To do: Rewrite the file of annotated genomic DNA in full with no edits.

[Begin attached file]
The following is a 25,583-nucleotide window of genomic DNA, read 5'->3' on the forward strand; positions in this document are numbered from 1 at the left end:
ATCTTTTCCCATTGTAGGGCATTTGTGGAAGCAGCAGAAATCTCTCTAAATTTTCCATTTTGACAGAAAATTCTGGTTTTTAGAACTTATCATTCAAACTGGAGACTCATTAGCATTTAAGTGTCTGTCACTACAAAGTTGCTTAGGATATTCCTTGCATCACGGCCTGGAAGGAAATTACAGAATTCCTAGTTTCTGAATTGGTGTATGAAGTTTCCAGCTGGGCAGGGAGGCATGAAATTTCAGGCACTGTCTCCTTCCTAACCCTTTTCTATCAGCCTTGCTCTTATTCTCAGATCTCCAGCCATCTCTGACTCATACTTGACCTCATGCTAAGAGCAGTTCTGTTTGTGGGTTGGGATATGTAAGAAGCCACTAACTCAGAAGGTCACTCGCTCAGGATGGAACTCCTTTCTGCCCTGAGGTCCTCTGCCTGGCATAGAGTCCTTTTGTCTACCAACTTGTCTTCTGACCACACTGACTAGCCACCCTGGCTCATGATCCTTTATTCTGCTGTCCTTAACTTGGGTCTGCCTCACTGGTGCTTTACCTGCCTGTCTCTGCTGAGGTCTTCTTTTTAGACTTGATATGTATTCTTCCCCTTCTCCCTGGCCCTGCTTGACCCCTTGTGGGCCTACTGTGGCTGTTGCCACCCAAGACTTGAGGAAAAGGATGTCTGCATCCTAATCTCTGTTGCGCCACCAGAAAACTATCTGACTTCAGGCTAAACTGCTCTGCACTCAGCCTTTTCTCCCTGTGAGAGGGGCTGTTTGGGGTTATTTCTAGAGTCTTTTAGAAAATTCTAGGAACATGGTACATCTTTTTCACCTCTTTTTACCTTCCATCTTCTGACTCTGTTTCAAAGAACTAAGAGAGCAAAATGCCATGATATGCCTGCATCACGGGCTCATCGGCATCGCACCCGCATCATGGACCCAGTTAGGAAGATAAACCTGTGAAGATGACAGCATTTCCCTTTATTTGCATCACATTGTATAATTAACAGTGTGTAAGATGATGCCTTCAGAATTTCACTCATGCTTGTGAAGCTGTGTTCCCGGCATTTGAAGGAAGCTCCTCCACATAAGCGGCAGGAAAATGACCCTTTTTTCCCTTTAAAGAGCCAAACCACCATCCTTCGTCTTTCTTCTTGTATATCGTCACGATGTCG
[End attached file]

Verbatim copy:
The following is a 25,583-nucleotide window of genomic DNA, read 5'->3' on the forward strand; positions in this document are numbered from 1 at the left end:
ATCTTTTCCCATTGTAGGGCATTTGTGGAAGCAGCAGAAATCTCTCTAAATTTTCCATTTTGACAGAAAATTCTGGTTTTTAGAACTTATCATTCAAACTGGAGACTCATTAGCATTTAAGTGTCTGTCACTACAAAGTTGCTTAGGATATTCCTTGCATCACGGCCTGGAAGGAAATTACAGAATTCCTAGTTTCTGAATTGGTGTATGAAGTTTCCAGCTGGGCAGGGAGGCATGAAATTTCAGGCACTGTCTCCTTCCTAACCCTTTTCTATCAGCCTTGCTCTTATTCTCAGATCTCCAGCCATCTCTGACTCATACTTGACCTCATGCTAAGAGCAGTTCTGTTTGTGGGTTGGGATATGTAAGAAGCCACTAACTCAGAAGGTCACTCGCTCAGGATGGAACTCCTTTCTGCCCTGAGGTCCTCTGCCTGGCATAGAGTCCTTTTGTCTACCAACTTGTCTTCTGACCACACTGACTAGCCACCCTGGCTCATGATCCTTTATTCTGCTGTCCTTAACTTGGGTCTGCCTCACTGGTGCTTTACCTGCCTGTCTCTGCTGAGGTCTTCTTTTTAGACTTGATATGTATTCTTCCCCTTCTCCCTGGCCCTGCTTGACCCCTTGTGGGCCTACTGTGGCTGTTGCCACCCAAGACTTGAGGAAAAGGATGTCTGCATCCTAATCTCTGTTGCGCCACCAGAAAACTATCTGACTTCAGGCTAAACTGCTCTGCACTCAGCCTTTTCTCCCTGTGAGAGGGGCTGTTTGGGGTTATTTCTAGAGTCTTTTAGAAAATTCTAGGAACATGGTACATCTTTTTCACCTCTTTTTACCTTCCATCTTCTGACTCTGTTTCAAAGAACTAAGAGAGCAAAATGCCATGATATGCCTGCATCACGGGCTCATCGGCATCGCACCCGCATCATGGACCCAGTTAGGAAGATAAACCTGTGAAGATGACAGCATTTCCCTTTATTTGCATCACATTGTATAATTAACAGTGTGTAAGATGATGCCTTCAGAATTTCACTCATGCTTGTGAAGCTGTGTTCCCGGCATTTGAAGGAAGCTCCTCCACATAAGCGGCAGGAAAATGACCCTTTTTTCCCTTTAAAGAGCCAAACCACCATCCTTCGTCTTTCTTCTTGTATATCGTCACGATGTCG